18 December 2015

Daily ebb and flood of young eaters wasting food

the menu for hot lunch is turkey with gravy on mashed potatoes; pizza option (R)
 Long gone are the times of war time rationing and recycling of fats, fiber, bone, tin, and so on. The slogan of the 1990s onward at the municipal level has been "reduce - recycle - reuse" but school buildings and their districts typically are preoccupied with convenience and lack of complication since their attention is taken up with educational outcomes measurable by standardized tests, not necessarily the more intangible results of eating habits and other lifelong attitudes that students take from grade level to grade level until at last they reach the age of majority, vote, earn money and consume what is necessary for livelihood and also what may be unnecessary but fits into the large sector of Discretionary Income. 

This picture from the food server's standpoint looks across the heated serving line to the cafetorium (dual use as dining space and stage front seating for performances and other school or community events, with overflow space when the folding wall connects to the adjoining gymnasium). The logistics have been tweaked in the 16 years since the building opened in 1999. Recess was a big attraction to many and so they'd tip much of their lunch into the bin before excusing themselves to play. To respond the school changed the sequence so that recess begins the sequence and lunch concludes it. Minutes have been calculated to line them up and move them through the serving line with barcode scanner to track choices longitudinally (brown bag is a cold lunch option, but comes on a Styrofoam tray - no bag in sight; pizza is a daily menu item -alternating from triangle slices to rectangle cheese stuffed crust; and the day's hot lunch - 15 menus that rotate daily; almost no students carry a lunch pail or bag from home and come through the line merely for a choice of white, chocolate, or strawberry flavored milk).

Usually 3 or 4 dining room monitors hover like a pit crew, ready equipped with spare packets of plastic flatware and straws for those dropped or lost, and armed with scissors to snip plastic containers open. They catch spills, tamp down rising voice levels, coach the slow eaters along, and at the end they give a 2 minute warning with a call-and-response rhythmic clap (1-2, 1-2-3) and hand gestures (finger to lips or the raised hand showing the universal, school wide code for voice level 1 - the lowest).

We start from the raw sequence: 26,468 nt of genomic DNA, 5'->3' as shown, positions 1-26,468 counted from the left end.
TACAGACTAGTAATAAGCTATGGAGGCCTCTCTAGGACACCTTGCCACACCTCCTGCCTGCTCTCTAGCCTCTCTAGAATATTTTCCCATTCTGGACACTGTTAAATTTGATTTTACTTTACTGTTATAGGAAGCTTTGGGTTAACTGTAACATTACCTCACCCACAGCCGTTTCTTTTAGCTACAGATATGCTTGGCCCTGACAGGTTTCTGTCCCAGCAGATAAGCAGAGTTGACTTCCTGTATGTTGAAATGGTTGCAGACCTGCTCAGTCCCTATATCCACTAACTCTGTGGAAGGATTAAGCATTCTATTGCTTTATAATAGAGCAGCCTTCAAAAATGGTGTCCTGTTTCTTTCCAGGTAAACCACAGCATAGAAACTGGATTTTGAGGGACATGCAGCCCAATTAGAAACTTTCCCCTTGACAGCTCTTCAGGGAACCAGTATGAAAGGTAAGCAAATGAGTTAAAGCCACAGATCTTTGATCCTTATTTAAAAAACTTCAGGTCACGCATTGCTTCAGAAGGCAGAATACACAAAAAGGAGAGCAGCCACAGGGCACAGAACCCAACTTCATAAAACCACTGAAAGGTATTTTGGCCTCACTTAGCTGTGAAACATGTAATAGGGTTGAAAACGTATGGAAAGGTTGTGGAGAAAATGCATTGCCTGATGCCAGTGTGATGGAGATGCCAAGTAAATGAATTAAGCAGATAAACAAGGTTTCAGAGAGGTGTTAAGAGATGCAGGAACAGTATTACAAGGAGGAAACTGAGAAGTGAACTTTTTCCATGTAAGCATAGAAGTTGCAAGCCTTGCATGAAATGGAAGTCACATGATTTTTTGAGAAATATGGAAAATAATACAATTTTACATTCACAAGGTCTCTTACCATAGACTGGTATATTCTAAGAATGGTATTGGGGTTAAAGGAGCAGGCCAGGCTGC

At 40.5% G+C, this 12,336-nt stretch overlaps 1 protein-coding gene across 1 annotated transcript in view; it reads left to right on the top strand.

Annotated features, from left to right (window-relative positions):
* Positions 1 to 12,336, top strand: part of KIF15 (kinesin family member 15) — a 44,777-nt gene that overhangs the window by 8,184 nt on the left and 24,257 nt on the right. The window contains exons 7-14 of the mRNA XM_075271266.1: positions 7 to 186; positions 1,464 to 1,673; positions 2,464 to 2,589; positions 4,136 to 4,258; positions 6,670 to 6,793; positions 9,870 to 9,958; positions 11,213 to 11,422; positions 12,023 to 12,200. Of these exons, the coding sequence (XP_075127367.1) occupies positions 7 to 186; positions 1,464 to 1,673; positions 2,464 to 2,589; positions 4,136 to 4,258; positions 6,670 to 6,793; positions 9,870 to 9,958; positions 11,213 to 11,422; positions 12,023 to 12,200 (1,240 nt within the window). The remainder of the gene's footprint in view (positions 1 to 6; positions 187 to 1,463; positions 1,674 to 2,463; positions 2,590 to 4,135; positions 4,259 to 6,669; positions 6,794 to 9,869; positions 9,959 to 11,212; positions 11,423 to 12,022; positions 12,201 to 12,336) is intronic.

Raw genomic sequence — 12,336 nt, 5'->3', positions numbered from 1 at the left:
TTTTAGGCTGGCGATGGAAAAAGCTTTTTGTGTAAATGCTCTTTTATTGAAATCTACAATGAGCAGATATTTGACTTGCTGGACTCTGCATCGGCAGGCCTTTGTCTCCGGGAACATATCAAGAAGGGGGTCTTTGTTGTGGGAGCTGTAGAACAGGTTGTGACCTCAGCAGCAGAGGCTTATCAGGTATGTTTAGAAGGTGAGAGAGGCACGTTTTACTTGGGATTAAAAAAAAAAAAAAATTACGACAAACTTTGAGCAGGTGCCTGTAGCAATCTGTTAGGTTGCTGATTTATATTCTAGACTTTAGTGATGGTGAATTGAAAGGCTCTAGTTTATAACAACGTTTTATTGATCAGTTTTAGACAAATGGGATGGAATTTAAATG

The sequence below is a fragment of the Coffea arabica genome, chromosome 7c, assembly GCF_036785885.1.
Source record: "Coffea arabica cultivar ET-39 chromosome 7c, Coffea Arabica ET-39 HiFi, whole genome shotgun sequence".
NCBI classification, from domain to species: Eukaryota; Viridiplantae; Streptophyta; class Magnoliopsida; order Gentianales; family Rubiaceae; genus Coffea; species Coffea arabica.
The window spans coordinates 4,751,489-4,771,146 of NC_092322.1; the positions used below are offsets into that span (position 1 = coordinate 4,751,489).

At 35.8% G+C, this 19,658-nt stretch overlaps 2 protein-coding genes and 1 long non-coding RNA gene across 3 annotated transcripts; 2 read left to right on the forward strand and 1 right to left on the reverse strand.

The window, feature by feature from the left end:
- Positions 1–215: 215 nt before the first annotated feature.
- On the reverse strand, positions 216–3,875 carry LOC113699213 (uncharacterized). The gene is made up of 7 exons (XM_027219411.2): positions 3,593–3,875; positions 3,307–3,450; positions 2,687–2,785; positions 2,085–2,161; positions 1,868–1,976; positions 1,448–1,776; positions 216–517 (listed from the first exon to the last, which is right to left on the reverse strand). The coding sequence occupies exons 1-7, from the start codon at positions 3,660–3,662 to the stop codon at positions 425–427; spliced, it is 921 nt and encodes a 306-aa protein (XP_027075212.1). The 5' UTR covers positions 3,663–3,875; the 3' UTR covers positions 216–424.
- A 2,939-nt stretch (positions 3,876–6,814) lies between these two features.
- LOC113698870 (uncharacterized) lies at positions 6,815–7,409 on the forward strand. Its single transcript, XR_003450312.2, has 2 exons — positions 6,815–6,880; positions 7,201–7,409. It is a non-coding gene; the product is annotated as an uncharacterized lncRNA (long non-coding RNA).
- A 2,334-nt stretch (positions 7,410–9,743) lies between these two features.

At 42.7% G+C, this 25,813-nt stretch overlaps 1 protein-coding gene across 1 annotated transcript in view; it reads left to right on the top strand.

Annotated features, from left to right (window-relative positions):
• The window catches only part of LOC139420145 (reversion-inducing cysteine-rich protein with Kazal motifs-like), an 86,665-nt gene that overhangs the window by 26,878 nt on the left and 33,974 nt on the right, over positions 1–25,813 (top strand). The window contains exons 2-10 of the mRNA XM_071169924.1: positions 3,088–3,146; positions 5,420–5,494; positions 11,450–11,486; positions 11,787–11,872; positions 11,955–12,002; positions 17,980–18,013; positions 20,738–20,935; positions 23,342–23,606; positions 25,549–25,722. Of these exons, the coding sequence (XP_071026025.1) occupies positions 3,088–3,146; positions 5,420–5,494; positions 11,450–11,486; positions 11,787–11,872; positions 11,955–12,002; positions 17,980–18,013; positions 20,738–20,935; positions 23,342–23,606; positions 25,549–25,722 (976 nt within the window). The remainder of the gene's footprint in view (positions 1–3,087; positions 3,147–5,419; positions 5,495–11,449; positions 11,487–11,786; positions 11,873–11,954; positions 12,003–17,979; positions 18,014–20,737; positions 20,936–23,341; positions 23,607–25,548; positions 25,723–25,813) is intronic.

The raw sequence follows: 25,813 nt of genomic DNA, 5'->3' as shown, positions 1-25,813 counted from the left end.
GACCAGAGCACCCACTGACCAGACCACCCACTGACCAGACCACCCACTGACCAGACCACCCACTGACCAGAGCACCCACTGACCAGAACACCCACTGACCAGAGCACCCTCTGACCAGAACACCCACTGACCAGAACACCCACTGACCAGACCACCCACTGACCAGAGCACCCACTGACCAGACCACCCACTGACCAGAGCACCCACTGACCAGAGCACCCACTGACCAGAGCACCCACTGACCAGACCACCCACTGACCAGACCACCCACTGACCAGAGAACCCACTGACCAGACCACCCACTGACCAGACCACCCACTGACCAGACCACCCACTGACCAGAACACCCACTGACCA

It would be instructive to mount a time-lapse camera above the waste bins to gauge each grade level's rate of non-eating in general, as well as patterns specific to each of the 15 menus in the rotation. This daily ritual, five times a week during he 180 day school year, is a powerful and mostly non-verbalized lesson in (lack of) respect for food, the pressure of time to eat something, and the need to get along institutionally (not getting out of hand for the sake of the whole assembly there dining). And among a few of the food line servers there is a routine to instill the rudiments of giving and receiving, as in "would you like a roll with your turkey and gravy on mashed potato?" (the menu for the photo here) : Yes, please? No, thank you? You know what to say.

In summary, an important part of schooling happens outside the curriculum, lesson plans, desktops or LCD projector screens. A few decades ago a seriously injured writer turned to his classmates who'd graduated from high school maybe 20 years earlier to ask them what parts of their learning mattered still today; or what things they'd discovered to be truly useful and important in life that *should* be broached during the growing up years. Apart from literacy and numeracy, the survey responses included things like: what is normal development of one's body (range of normal), ways to find and keep a job, how to get along with difficult people, what pitfalls and advice concerning personal finance and the world of investments should one be familiar with, what are some of the sources of contentment and meaning in one's life. In the case of the 20-25 minutes allowed for eating at the elementary school, pictured here, there is socialization going on, but also great material waste and habits to accept and continue to do the same uncritically and unconsciously. Surely there must be other, better ways to carry out this important and pleasurable activity around the school district and indeed the entire country.

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